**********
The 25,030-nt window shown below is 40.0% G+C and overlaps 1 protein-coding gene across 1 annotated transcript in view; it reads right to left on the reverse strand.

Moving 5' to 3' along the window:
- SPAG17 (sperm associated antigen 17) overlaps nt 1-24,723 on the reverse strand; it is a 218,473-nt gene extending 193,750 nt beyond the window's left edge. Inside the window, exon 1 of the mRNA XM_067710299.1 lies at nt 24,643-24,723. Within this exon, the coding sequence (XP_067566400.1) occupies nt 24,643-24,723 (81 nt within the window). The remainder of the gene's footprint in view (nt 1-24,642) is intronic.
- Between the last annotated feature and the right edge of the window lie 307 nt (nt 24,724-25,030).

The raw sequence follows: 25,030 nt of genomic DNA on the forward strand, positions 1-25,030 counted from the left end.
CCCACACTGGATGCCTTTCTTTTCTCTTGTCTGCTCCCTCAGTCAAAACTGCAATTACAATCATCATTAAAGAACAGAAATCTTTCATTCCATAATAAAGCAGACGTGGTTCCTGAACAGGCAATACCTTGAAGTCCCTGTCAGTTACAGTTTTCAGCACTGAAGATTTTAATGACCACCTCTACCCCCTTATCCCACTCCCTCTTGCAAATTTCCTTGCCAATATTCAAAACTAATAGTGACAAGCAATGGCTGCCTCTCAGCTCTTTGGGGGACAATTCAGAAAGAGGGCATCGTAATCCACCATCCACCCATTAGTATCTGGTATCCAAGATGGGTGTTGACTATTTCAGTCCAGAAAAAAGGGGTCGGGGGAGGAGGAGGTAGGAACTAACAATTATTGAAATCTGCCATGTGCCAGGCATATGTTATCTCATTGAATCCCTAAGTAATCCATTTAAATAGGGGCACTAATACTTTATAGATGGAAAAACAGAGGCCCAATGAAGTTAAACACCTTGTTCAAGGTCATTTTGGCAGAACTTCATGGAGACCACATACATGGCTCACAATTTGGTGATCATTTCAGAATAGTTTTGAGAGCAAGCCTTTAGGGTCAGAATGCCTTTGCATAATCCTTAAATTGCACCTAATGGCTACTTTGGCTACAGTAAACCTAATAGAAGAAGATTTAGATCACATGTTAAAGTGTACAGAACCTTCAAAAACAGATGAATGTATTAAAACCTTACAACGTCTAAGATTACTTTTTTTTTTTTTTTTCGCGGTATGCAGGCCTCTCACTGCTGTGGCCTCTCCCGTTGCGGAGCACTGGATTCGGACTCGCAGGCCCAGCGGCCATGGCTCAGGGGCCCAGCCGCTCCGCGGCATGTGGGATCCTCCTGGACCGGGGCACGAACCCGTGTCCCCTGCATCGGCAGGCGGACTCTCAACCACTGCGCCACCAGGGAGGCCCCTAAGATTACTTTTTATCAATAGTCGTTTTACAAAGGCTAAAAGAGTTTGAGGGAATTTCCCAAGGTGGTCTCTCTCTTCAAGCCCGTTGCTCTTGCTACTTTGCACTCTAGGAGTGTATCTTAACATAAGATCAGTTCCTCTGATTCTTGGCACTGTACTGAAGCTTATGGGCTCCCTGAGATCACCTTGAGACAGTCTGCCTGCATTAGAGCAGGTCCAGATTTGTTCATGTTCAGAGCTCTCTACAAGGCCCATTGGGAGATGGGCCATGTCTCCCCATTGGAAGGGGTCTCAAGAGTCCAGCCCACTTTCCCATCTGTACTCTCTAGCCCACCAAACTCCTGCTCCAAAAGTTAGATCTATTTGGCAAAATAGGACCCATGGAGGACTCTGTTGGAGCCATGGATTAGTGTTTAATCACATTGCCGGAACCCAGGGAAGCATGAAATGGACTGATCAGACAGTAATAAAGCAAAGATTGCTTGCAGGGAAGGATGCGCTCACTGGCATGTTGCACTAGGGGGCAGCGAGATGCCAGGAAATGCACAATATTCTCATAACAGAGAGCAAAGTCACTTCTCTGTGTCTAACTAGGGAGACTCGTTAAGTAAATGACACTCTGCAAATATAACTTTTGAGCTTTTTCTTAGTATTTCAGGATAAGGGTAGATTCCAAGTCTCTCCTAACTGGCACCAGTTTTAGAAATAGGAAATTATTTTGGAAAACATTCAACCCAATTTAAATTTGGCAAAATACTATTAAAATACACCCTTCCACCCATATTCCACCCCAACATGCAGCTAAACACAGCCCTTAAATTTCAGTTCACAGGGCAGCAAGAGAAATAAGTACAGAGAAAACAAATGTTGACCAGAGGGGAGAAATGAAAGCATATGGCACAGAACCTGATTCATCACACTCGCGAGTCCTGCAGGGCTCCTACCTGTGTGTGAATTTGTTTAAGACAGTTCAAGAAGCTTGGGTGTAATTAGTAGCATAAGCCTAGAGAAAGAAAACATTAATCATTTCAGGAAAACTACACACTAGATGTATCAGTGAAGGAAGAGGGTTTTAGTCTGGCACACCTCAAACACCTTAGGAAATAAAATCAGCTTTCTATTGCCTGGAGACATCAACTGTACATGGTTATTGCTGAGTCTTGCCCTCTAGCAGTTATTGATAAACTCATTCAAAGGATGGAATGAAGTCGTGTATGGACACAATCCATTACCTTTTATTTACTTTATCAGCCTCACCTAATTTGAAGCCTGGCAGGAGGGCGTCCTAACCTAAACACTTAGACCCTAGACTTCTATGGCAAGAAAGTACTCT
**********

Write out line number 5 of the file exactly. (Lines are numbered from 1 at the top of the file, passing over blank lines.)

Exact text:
The raw sequence follows: 25,030 nt of genomic DNA on the forward strand, positions 1-25,030 counted from the left end.